IDENTIFYING DISEASE ASSOCIATED NON-CODING RNAS AND DEVELOPING GENOME INTERPRETATION ALGORITHMS FOR CANCER AND DEMENTIA
Cancer is a leading cause of morbidity and mortality in Alberta and worldwide. Decades of advances in genomic sequencing technology, therapeutics, and the understanding of the genetic causes of cancer have consolidated into making precision cancer care a reality. Traditionally tumors have been classified based on anatomic site and microscopic morphology and treated according to generalized guidelines or empirical decisions. However, during the recent years large-scale cancer genomics research has revealed the uniqueness of each tumor's genetic profile and has transformed modern cancer diagnosis and treatment. Thus, targeted therapies give nowadays oncologists the ability to customize treatments to their patients instead of applying one-size-fits-all solutions. However, availability of personalized genomics services in Canada is currently limited to a small number of patients in connected to major cancer care centers. One limiting factor that hinders the expansion of cancer precision health is that the process of genome interpretation remains a manual and time-consuming process. The goal of our research is to devise strategies that will enable the process of high volume of patient cases, low turnaround time and consistency in results reported to the physicians. To address these problems our Lab works on the automation of the curation process and the creation of standardized cancer precision medicine reports.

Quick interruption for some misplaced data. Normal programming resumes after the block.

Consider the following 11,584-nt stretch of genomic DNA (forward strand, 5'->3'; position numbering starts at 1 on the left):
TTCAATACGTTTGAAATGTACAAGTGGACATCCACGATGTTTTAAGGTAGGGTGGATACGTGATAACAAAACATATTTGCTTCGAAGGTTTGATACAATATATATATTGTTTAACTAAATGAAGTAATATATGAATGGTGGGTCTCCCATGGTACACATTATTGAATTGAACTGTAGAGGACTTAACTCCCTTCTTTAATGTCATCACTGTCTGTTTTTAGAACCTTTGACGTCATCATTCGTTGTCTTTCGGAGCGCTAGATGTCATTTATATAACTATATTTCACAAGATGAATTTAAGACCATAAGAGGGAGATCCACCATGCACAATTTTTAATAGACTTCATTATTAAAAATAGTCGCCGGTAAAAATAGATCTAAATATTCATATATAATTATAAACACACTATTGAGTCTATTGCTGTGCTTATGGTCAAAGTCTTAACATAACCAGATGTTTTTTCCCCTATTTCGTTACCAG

Dementia is another disease that can benefit from personalized medicine approaches. Along the well-established paradigm of the benefits of precision medicine in cancer care, our Lab focuses on the development of early genomics diagnostics for dementia. We aim to characterize the patterns in non-coding RNAs in dementia patients and establish non-coding RNA biomarkers that will be informative for the disease’s onset.